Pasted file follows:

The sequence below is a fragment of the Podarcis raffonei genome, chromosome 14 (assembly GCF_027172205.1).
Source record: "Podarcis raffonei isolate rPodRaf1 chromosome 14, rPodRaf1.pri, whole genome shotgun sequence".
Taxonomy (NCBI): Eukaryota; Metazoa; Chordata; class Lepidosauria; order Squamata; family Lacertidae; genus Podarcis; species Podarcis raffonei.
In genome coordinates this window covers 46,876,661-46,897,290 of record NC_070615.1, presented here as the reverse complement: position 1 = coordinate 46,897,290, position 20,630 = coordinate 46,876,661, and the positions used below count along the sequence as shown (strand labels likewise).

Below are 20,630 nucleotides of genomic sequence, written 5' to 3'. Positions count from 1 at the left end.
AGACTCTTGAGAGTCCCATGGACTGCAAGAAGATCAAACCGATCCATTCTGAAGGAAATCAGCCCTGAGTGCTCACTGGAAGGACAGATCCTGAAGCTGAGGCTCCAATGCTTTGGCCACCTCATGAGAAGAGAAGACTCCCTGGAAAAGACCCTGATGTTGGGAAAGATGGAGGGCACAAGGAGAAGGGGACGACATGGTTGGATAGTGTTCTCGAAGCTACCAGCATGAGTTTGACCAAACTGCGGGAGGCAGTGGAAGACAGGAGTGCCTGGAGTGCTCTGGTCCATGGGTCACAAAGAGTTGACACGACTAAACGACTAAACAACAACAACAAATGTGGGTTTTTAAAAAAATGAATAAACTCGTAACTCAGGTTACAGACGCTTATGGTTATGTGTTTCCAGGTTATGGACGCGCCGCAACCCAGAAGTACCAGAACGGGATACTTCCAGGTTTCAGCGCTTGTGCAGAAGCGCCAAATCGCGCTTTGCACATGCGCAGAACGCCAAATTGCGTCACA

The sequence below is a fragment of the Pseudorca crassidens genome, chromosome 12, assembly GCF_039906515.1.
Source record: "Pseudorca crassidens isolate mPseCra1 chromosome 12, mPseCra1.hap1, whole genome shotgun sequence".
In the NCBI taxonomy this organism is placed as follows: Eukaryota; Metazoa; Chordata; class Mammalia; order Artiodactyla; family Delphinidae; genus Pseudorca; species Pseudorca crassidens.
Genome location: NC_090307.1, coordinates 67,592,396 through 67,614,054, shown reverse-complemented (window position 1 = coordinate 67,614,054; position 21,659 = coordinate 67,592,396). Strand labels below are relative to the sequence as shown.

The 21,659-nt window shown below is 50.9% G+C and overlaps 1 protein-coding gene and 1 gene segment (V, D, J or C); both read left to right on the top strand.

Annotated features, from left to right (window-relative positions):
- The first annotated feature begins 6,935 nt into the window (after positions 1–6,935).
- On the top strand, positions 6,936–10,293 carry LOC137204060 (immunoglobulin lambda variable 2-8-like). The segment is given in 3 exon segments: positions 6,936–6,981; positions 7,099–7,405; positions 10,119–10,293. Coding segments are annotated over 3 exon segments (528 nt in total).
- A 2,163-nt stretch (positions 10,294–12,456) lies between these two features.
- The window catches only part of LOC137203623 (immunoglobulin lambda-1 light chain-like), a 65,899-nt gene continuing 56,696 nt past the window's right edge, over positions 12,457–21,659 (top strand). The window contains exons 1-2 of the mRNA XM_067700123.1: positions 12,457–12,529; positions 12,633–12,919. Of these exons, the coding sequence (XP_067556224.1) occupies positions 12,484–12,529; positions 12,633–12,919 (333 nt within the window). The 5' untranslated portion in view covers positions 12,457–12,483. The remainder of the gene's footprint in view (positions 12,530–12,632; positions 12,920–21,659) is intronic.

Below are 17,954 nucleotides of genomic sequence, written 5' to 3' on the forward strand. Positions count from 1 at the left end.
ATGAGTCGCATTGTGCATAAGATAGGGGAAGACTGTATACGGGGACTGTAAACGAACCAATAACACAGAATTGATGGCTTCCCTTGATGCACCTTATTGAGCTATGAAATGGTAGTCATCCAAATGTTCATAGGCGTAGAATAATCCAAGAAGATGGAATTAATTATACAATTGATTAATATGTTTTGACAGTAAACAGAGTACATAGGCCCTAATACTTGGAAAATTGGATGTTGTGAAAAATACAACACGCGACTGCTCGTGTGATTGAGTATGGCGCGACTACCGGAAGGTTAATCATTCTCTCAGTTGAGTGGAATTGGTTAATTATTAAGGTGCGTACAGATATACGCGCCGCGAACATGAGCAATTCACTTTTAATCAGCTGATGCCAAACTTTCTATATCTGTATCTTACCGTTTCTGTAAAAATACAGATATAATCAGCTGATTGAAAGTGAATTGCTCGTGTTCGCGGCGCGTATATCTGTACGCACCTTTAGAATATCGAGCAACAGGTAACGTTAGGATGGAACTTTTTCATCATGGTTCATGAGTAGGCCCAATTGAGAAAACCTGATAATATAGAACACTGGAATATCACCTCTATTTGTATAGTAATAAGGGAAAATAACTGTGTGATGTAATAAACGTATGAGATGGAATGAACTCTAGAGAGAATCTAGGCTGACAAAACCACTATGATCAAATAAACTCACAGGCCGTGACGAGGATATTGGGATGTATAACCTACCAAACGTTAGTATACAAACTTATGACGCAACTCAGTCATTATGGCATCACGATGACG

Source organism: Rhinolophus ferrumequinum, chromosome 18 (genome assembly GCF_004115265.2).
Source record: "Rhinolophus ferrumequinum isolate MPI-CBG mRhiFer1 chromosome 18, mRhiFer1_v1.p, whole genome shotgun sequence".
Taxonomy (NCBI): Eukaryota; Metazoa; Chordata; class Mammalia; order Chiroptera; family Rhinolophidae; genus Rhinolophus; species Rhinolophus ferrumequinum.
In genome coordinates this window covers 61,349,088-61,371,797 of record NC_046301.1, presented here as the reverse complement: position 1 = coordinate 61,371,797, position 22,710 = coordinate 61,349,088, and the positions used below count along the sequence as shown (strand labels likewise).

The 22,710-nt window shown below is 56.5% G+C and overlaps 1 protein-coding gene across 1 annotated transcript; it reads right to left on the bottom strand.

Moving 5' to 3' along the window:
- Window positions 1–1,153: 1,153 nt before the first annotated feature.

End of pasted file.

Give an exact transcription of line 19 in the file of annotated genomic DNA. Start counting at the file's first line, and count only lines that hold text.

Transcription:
Source organism: Rhinolophus ferrumequinum, chromosome 18 (genome assembly GCF_004115265.2).